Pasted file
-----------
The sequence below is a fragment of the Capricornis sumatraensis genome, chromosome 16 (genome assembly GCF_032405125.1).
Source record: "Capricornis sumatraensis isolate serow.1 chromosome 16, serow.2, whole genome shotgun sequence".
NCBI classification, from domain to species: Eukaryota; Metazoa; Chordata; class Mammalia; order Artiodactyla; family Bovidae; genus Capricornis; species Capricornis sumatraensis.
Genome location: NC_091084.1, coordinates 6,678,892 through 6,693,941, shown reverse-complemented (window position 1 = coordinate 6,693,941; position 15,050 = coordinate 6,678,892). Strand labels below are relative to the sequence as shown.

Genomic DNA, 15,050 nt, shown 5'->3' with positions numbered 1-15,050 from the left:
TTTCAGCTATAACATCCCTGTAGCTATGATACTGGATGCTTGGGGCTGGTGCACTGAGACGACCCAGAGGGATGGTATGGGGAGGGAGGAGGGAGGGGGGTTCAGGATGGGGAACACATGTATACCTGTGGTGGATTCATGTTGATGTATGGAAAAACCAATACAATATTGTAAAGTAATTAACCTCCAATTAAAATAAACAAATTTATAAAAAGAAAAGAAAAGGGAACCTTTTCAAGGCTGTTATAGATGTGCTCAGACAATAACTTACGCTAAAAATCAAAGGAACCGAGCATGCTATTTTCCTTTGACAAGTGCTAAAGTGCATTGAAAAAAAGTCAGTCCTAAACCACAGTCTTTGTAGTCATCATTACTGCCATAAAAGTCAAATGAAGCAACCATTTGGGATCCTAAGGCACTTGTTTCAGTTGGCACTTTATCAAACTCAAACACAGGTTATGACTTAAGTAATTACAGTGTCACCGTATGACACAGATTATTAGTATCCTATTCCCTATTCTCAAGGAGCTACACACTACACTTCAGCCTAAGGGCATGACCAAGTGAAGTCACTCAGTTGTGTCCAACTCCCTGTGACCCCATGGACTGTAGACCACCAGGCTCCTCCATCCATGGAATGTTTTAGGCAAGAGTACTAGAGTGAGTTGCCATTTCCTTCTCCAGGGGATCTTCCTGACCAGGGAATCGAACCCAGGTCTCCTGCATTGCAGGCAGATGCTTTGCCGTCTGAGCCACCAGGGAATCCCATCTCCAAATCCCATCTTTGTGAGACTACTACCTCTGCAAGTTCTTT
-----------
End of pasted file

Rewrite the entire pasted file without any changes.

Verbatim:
The sequence below is a fragment of the Capricornis sumatraensis genome, chromosome 16 (genome assembly GCF_032405125.1).
Source record: "Capricornis sumatraensis isolate serow.1 chromosome 16, serow.2, whole genome shotgun sequence".
NCBI classification, from domain to species: Eukaryota; Metazoa; Chordata; class Mammalia; order Artiodactyla; family Bovidae; genus Capricornis; species Capricornis sumatraensis.
Genome location: NC_091084.1, coordinates 6,678,892 through 6,693,941, shown reverse-complemented (window position 1 = coordinate 6,693,941; position 15,050 = coordinate 6,678,892). Strand labels below are relative to the sequence as shown.

Genomic DNA, 15,050 nt, shown 5'->3' with positions numbered 1-15,050 from the left:
TTTCAGCTATAACATCCCTGTAGCTATGATACTGGATGCTTGGGGCTGGTGCACTGAGACGACCCAGAGGGATGGTATGGGGAGGGAGGAGGGAGGGGGGTTCAGGATGGGGAACACATGTATACCTGTGGTGGATTCATGTTGATGTATGGAAAAACCAATACAATATTGTAAAGTAATTAACCTCCAATTAAAATAAACAAATTTATAAAAAGAAAAGAAAAGGGAACCTTTTCAAGGCTGTTATAGATGTGCTCAGACAATAACTTACGCTAAAAATCAAAGGAACCGAGCATGCTATTTTCCTTTGACAAGTGCTAAAGTGCATTGAAAAAAAGTCAGTCCTAAACCACAGTCTTTGTAGTCATCATTACTGCCATAAAAGTCAAATGAAGCAACCATTTGGGATCCTAAGGCACTTGTTTCAGTTGGCACTTTATCAAACTCAAACACAGGTTATGACTTAAGTAATTACAGTGTCACCGTATGACACAGATTATTAGTATCCTATTCCCTATTCTCAAGGAGCTACACACTACACTTCAGCCTAAGGGCATGACCAAGTGAAGTCACTCAGTTGTGTCCAACTCCCTGTGACCCCATGGACTGTAGACCACCAGGCTCCTCCATCCATGGAATGTTTTAGGCAAGAGTACTAGAGTGAGTTGCCATTTCCTTCTCCAGGGGATCTTCCTGACCAGGGAATCGAACCCAGGTCTCCTGCATTGCAGGCAGATGCTTTGCCGTCTGAGCCACCAGGGAATCCCATCTCCAAATCCCATCTTTGTGAGACTACTACCTCTGCAAGTTCTTT